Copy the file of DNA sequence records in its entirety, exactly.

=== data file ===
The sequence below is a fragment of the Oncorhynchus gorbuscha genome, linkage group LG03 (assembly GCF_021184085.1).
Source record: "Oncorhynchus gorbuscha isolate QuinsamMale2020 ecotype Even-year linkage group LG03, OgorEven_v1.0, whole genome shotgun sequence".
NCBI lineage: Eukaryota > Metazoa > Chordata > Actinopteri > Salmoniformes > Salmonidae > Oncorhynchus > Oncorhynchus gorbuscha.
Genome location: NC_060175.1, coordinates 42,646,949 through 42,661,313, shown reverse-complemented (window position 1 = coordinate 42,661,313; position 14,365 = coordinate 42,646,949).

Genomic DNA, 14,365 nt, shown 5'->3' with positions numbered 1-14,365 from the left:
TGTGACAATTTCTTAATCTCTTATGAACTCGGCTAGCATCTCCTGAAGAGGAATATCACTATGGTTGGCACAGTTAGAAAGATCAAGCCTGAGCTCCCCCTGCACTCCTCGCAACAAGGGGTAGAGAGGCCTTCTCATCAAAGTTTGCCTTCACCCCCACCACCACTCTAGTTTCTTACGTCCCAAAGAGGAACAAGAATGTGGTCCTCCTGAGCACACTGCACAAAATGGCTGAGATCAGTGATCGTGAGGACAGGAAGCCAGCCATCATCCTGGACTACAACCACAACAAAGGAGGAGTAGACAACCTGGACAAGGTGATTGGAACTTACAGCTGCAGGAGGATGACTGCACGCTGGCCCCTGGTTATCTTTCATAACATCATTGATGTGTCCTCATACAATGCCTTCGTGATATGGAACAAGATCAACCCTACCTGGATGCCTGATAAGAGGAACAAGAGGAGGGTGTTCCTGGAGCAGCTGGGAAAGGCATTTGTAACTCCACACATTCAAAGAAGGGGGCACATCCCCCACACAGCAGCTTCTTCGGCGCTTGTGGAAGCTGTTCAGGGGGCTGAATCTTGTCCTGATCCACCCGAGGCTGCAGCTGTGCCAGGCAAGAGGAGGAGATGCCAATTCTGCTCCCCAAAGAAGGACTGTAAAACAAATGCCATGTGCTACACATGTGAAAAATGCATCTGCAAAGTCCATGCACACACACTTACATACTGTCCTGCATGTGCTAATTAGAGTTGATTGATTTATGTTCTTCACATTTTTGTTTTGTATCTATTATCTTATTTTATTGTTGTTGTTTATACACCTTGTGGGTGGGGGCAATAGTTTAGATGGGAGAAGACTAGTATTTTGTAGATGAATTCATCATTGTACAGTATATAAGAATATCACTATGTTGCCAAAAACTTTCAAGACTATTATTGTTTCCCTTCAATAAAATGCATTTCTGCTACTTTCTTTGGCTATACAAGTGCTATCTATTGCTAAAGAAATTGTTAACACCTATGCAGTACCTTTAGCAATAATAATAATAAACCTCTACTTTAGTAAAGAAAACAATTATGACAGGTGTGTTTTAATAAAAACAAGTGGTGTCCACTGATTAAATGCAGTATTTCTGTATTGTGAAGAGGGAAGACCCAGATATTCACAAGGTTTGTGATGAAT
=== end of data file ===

The sequence below is a fragment of the Oncorhynchus gorbuscha genome, linkage group LG03 (assembly GCF_021184085.1).
Source record: "Oncorhynchus gorbuscha isolate QuinsamMale2020 ecotype Even-year linkage group LG03, OgorEven_v1.0, whole genome shotgun sequence".
NCBI lineage: Eukaryota > Metazoa > Chordata > Actinopteri > Salmoniformes > Salmonidae > Oncorhynchus > Oncorhynchus gorbuscha.
Genome location: NC_060175.1, coordinates 42,646,949 through 42,661,313, shown reverse-complemented (window position 1 = coordinate 42,661,313; position 14,365 = coordinate 42,646,949).

Genomic DNA, 14,365 nt, shown 5'->3' with positions numbered 1-14,365 from the left:
TGTGACAATTTCTTAATCTCTTATGAACTCGGCTAGCATCTCCTGAAGAGGAATATCACTATGGTTGGCACAGTTAGAAAGATCAAGCCTGAGCTCCCCCTGCACTCCTCGCAACAAGGGGTAGAGAGGCCTTCTCATCAAAGTTTGCCTTCACCCCCACCACCACTCTAGTTTCTTACGTCCCAAAGAGGAACAAGAATGTGGTCCTCCTGAGCACACTGCACAAAATGGCTGAGATCAGTGATCGTGAGGACAGGAAGCCAGCCATCATCCTGGACTACAACCACAACAAAGGAGGAGTAGACAACCTGGACAAGGTGATTGGAACTTACAGCTGCAGGAGGATGACTGCACGCTGGCCCCTGGTTATCTTTCATAACATCATTGATGTGTCCTCATACAATGCCTTCGTGATATGGAACAAGATCAACCCTACCTGGATGCCTGATAAGAGGAACAAGAGGAGGGTGTTCCTGGAGCAGCTGGGAAAGGCATTTGTAACTCCACACATTCAAAGAAGGGGGCACATCCCCCACACAGCAGCTTCTTCGGCGCTTGTGGAAGCTGTTCAGGGGGCTGAATCTTGTCCTGATCCACCCGAGGCTGCAGCTGTGCCAGGCAAGAGGAGGAGATGCCAATTCTGCTCCCCAAAGAAGGACTGTAAAACAAATGCCATGTGCTACACATGTGAAAAATGCATCTGCAAAGTCCATGCACACACACTTACATACTGTCCTGCATGTGCTAATTAGAGTTGATTGATTTATGTTCTTCACATTTTTGTTTTGTATCTATTATCTTATTTTATTGTTGTTGTTTATACACCTTGTGGGTGGGGGCAATAGTTTAGATGGGAGAAGACTAGTATTTTGTAGATGAATTCATCATTGTACAGTATATAAGAATATCACTATGTTGCCAAAAACTTTCAAGACTATTATTGTTTCCCTTCAATAAAATGCATTTCTGCTACTTTCTTTGGCTATACAAGTGCTATCTATTGCTAAAGAAATTGTTAACACCTATGCAGTACCTTTAGCAATAATAATAATAAACCTCTACTTTAGTAAAGAAAACAATTATGACAGGTGTGTTTTAATAAAAACAAGTGGTGTCCACTGATTAAATGCAGTATTTCTGTATTGTGAAGAGGGAAGACCCAGATATTCACAAGGTTTGTGATGAAT